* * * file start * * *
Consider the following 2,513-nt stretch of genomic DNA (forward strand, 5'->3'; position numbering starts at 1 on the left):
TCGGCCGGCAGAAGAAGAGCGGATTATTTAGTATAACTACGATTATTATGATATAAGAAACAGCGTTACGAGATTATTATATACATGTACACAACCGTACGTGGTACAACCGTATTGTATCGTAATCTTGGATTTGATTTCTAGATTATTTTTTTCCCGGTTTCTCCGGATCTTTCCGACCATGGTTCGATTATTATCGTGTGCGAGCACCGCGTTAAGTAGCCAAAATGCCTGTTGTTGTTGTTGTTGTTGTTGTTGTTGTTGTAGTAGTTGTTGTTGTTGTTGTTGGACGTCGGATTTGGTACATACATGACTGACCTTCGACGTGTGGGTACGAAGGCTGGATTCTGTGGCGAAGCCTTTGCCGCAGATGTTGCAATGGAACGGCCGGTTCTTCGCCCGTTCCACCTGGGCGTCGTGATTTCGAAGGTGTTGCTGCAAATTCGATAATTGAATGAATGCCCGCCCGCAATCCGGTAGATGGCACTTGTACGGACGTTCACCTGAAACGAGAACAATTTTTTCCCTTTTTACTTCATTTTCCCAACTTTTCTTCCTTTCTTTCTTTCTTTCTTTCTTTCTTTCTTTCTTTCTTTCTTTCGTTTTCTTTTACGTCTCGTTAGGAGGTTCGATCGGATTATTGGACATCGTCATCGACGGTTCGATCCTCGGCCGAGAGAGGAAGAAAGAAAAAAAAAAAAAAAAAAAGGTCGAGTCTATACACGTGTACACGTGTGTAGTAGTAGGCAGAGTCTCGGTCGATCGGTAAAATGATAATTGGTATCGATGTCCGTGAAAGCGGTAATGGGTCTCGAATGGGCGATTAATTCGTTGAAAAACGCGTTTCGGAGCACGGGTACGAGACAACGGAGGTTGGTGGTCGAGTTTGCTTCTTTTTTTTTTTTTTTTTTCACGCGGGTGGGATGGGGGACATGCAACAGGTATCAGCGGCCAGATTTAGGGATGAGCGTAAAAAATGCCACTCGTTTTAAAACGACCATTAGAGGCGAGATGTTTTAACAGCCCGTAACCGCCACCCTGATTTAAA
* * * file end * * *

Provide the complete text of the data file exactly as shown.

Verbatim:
Consider the following 2,513-nt stretch of genomic DNA (forward strand, 5'->3'; position numbering starts at 1 on the left):
TCGGCCGGCAGAAGAAGAGCGGATTATTTAGTATAACTACGATTATTATGATATAAGAAACAGCGTTACGAGATTATTATATACATGTACACAACCGTACGTGGTACAACCGTATTGTATCGTAATCTTGGATTTGATTTCTAGATTATTTTTTTCCCGGTTTCTCCGGATCTTTCCGACCATGGTTCGATTATTATCGTGTGCGAGCACCGCGTTAAGTAGCCAAAATGCCTGTTGTTGTTGTTGTTGTTGTTGTTGTTGTTGTAGTAGTTGTTGTTGTTGTTGTTGGACGTCGGATTTGGTACATACATGACTGACCTTCGACGTGTGGGTACGAAGGCTGGATTCTGTGGCGAAGCCTTTGCCGCAGATGTTGCAATGGAACGGCCGGTTCTTCGCCCGTTCCACCTGGGCGTCGTGATTTCGAAGGTGTTGCTGCAAATTCGATAATTGAATGAATGCCCGCCCGCAATCCGGTAGATGGCACTTGTACGGACGTTCACCTGAAACGAGAACAATTTTTTCCCTTTTTACTTCATTTTCCCAACTTTTCTTCCTTTCTTTCTTTCTTTCTTTCTTTCTTTCTTTCTTTCTTTCTTTCGTTTTCTTTTACGTCTCGTTAGGAGGTTCGATCGGATTATTGGACATCGTCATCGACGGTTCGATCCTCGGCCGAGAGAGGAAGAAAGAAAAAAAAAAAAAAAAAAAGGTCGAGTCTATACACGTGTACACGTGTGTAGTAGTAGGCAGAGTCTCGGTCGATCGGTAAAATGATAATTGGTATCGATGTCCGTGAAAGCGGTAATGGGTCTCGAATGGGCGATTAATTCGTTGAAAAACGCGTTTCGGAGCACGGGTACGAGACAACGGAGGTTGGTGGTCGAGTTTGCTTCTTTTTTTTTTTTTTTTTTCACGCGGGTGGGATGGGGGACATGCAACAGGTATCAGCGGCCAGATTTAGGGATGAGCGTAAAAAATGCCACTCGTTTTAAAACGACCATTAGAGGCGAGATGTTTTAACAGCCCGTAACCGCCACCCTGATTTAAA